Partnership created to commercialize neuroprostheses for people with paralysis

Synapse Biomedical Inc. and the Institute for Functional Restoration at Case Western Reserve University recently announced their partnership to commercialize neuroprostheses for people with paralysis.

According to a Case Western Reserve University (CWRU) press release, the Networked Neuroprosthesis is meant to restore muscle function for people with paralysis who cannot benefit from traditional prostheses.

“The business model we are creating is designed to be a lasting partnership, serving the small population with spinal cord injury as well as patients who have suffered a stroke and other neurological disorders,” Hunter Peckham, PhD, the Donnell Institute Professor of Biomedical Engineering and Distinguished University Professor at CWRU, stated in the release.

In the implantable system, the power module, sensing and stimulating modules, (the very light teardrop shaped item is an electrode), are connected by network cables.

Source: Lee R, Cleveland FES Center


Recently, the Craig H. Neilsen Foundation provided $1.05 million in seed money to the non-profit Institute for Functional Restoration (IFR) in an effort to accelerate production of the system. In addition, the FDA approved IFR’s application to begin clinical trials on 10 patients who will use the system for hand grasp and postural balance. The Networked Neuroprosthesis, which runs on a rechargeable battery, uses an implantable stimulator to activate neural pathways and create or restore motion.

“The partnership with Synapse Biomedical marks a pivotal step in our program because, not only will it serve as the manufacturer of the CWRU-developed Networked Neuroprosthesis and license the technology for its own use, but we anticipate the partnership being the first step in creating a sustainable business model for this technology to reach people with spinal cord injury,” Megan Moynahan, executive director of the IFR, stated.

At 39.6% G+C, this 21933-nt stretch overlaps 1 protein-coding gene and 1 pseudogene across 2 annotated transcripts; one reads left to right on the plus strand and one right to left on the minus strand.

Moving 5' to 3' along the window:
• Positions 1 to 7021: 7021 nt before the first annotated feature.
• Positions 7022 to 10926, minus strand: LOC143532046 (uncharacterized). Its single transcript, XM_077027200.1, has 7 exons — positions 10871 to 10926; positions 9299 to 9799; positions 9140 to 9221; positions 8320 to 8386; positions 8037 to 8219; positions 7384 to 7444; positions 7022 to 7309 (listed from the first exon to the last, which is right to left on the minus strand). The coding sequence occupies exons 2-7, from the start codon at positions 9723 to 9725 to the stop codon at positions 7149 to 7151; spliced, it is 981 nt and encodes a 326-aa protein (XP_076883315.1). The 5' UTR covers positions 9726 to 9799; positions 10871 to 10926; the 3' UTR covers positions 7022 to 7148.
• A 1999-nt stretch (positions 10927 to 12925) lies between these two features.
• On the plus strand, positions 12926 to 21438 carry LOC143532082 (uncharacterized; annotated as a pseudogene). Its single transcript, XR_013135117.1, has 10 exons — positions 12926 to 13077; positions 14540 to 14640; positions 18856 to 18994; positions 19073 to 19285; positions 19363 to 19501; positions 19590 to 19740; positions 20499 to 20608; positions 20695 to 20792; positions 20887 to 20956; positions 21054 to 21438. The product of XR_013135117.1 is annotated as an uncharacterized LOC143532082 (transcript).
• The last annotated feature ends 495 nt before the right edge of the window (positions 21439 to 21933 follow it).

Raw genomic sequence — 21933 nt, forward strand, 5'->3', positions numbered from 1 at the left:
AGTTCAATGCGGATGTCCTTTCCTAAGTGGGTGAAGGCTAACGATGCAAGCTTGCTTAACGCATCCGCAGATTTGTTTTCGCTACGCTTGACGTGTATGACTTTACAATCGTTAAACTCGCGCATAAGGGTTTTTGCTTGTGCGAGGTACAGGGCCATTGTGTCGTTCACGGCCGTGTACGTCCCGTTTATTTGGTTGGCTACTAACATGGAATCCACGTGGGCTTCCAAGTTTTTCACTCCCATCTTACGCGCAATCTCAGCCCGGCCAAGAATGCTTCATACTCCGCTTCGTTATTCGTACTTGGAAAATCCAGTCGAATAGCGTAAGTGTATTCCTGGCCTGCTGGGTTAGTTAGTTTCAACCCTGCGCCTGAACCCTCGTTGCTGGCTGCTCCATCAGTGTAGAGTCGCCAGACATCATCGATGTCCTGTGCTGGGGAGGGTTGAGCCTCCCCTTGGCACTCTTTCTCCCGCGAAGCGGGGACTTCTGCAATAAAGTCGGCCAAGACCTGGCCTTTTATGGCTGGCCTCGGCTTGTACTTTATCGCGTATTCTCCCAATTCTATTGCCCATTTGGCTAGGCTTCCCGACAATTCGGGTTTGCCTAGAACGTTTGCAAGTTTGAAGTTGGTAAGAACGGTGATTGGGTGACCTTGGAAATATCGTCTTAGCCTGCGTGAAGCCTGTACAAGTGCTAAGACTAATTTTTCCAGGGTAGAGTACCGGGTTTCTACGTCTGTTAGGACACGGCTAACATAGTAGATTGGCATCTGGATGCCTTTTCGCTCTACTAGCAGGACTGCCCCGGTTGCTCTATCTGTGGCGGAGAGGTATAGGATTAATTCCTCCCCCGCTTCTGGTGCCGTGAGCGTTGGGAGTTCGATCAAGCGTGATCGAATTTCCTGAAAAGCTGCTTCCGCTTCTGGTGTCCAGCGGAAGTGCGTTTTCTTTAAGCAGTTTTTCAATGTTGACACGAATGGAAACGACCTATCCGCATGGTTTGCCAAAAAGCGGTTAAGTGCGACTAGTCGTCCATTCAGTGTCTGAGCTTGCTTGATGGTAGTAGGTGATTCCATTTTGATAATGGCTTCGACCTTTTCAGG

“We have a long history of transferring technology from the advanced development labs of CWRU to the commercial marketplace and look forward to making this available to a broader group of patients,” Anthony R. Ignagni, president and chief executive officer of Synapse Biomedical Inc., stated.

The Ohio Development Services Agency awarded the IFR a $3 million grant for the project in 2013, and this funding will be matched by CWRU, Synapse Biomedical Inc. and Valtronic.

“Valtronic is excited to enter a partnership agreement with Case Western Reserve University and Synapse to facilitate, grow and bring the next generation of innovation and technology to the forefront of patient care,” Jay Wimer, president and chief executive officer of Valtronic, stated.

Synapse also has invited international partners — including the Institute for Industrial Science, University of Tokyo and USCI Ltd. — to further promote the technologies in Asia.

Synapse Biomedical Inc. will build and sell the systems as the technology earns regulatory approvals in Europe, Japan and the United States.


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